You are at the grounds of the White House Hotel at Hooge Crater on the Menin Road. Further down the road behind you is Ypres, and in front of you - the German frontline. Where you’re standing was part of the New Zealand sector - over Christmas - in the winter of 1917 and 1918. This is one of the few spots that gives you some impression of what it was like being on the frontline and wintering in those dreadful conditions.
Ormond Burton described it as a field of squalid horror... Shellhole touched shellhole, no blade of grass was anywhere to be seen, the trees were splintered stumps... The debris of battle was everywhere to be seen – broken guns, smashed vehicles, tangled heaps of rusty barbed wire, empty shell cases, and everywhere the smell and evidence of the dead. You are standing in an enormous mine crater. In fact it’s a series of craters that were detonated by both sides - British and German - to destroy the neighbouring frontline trenches. They would tunnel under them and set off explosives, then soldiers would attack and capture the crater.
In this case the crater was turned into a strongpoint, with a series of bunkers around its rim. In front of you are German bunkers erected in the winter of 1916, then captured by the British in July 1917, and eventually occupied by New Zealanders over Christmas. Each time they were captured by the enemy, the entrances would have to be altered so that they were facing the opposite direction. That meant they were constantly being modified. These were shelters where men in the frontline would live and then - in the event of attack - would come out and occupy the surrounding trenches and shellholes and repel the enemy.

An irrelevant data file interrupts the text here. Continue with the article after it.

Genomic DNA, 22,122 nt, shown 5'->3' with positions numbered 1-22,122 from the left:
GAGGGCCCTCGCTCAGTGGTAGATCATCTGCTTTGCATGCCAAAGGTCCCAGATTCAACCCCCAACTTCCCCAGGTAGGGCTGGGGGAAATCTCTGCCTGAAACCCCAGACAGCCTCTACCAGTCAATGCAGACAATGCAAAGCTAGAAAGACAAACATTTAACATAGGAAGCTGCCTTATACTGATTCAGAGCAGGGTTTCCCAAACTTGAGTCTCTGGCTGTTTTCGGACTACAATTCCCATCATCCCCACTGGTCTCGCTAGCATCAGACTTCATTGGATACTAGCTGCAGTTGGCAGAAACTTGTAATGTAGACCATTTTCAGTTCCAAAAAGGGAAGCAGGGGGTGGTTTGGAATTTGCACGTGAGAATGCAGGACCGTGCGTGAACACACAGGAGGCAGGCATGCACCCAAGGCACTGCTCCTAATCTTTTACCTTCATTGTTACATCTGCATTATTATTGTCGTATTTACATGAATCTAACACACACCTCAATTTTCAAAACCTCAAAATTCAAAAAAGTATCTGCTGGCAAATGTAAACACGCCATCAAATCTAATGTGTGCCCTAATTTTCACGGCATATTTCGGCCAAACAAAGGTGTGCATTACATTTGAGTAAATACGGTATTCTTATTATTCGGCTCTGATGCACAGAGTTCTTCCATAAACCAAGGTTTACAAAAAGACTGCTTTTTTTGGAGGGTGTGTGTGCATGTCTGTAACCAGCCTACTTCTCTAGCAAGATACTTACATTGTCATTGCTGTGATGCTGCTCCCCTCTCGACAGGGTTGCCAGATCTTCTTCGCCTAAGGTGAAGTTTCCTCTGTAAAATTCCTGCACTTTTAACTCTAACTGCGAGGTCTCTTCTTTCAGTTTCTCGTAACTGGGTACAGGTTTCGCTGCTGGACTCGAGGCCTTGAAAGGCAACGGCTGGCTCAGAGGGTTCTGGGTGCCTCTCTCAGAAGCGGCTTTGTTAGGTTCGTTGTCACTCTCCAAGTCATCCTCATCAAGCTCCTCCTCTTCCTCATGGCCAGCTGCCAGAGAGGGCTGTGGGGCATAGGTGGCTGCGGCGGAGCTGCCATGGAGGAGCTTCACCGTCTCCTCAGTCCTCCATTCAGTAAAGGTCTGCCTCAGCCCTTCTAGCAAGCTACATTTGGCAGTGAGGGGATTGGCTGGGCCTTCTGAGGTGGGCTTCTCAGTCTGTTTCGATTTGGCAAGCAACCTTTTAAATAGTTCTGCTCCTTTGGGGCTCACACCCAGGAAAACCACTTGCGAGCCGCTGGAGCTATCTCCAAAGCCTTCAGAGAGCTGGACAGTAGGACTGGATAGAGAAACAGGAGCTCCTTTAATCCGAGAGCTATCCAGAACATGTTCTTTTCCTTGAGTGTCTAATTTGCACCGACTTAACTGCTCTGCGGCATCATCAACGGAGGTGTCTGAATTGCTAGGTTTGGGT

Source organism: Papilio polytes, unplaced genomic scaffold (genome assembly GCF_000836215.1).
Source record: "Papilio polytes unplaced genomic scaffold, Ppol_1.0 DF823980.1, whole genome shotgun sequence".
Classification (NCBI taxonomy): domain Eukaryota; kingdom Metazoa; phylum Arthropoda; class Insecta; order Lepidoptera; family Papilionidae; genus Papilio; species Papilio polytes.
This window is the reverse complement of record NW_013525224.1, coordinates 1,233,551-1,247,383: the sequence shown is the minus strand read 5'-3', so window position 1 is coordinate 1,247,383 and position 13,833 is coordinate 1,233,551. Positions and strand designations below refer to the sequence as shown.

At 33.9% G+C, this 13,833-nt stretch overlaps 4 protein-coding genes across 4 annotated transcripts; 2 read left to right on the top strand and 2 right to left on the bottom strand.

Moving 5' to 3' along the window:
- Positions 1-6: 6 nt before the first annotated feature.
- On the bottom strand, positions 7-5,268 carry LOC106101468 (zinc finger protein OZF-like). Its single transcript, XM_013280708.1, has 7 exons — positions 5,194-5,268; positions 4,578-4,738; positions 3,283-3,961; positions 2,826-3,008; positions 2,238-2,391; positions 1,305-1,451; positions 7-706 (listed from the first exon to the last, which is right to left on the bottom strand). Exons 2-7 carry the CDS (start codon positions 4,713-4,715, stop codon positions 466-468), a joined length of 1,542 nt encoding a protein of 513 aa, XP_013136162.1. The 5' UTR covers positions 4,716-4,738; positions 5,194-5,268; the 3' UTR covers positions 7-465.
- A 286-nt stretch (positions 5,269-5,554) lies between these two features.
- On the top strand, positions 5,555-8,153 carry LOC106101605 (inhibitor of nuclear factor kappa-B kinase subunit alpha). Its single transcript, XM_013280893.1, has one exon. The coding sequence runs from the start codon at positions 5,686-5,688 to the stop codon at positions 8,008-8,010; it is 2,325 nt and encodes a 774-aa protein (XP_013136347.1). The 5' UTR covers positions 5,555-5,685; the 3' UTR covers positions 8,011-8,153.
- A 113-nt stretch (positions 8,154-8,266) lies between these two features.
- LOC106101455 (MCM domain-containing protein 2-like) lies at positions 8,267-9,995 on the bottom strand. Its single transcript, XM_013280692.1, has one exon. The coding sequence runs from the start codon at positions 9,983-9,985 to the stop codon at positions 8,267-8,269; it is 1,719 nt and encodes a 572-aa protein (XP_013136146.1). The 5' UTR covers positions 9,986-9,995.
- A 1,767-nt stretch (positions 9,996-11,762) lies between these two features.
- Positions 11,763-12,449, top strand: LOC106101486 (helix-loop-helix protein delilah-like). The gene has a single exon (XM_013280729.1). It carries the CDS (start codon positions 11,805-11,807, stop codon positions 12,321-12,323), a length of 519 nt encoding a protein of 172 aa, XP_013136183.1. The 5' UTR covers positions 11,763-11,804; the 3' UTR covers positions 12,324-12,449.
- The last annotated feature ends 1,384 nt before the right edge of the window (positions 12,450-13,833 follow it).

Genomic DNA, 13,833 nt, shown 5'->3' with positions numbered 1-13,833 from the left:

This area was, in fact, close to where the New Zealand Brigade in this sector had its headquarters, and this is where the staff lived, and they would inspect the trenches that would be mere metres in front of you, facing the German frontline. The top of this hill was fought over for four years, and during the winter of 1917 it became the New Zealand home in the Ypres Salient. By the bunker in front of you, you can see gas cylinders and what look like iron tubes sticking out of the ground. They’re Livens projectors for firing gas bombs. It would attack the lungs, damage the skin, and cause large painful blisters. If you breathed in mustard gas, you could drown in your own phlegm because of the impact it had on your throat and lungs. Those who survived often never fully recovered, having to live with the effects of the poison for the rest of their lives.
Meanwhile, in Russia, in the winter of 1917, the Romanov Dynasty had fallen. Tsar Nicholas had abdicated and the Imperial Russian Army was in total disarray. The new government was busy negotiating a separate peace treaty with Germany. This was bad news for the Allies as it meant that the German Army could now withdraw many of its Eastern divisions and reinforce their troops on the Western Front. Morale for the Allies was at an all time low.
The New Zealanders in the Hooge Crater area faced a cold winter, with dawn and dusk stand-tos in freezing trenches, with fatigues and carrying parties every night, along with sentry duties and patrols. Men died daily from machine gun, sniper and artillery fire, as well as gas and grenades.
Russell rebuilt his division with fresh reinforcements and intensive training. They were no longer part of an Anzac Corps, as the Australians formed their own Australian Corps and the New Zealanders became a division within the British 22nd Corps, commanded by Lieutenant-General Godley. Where you stand, is a rare surviving example of how soldiers existed in the Ypres Salient.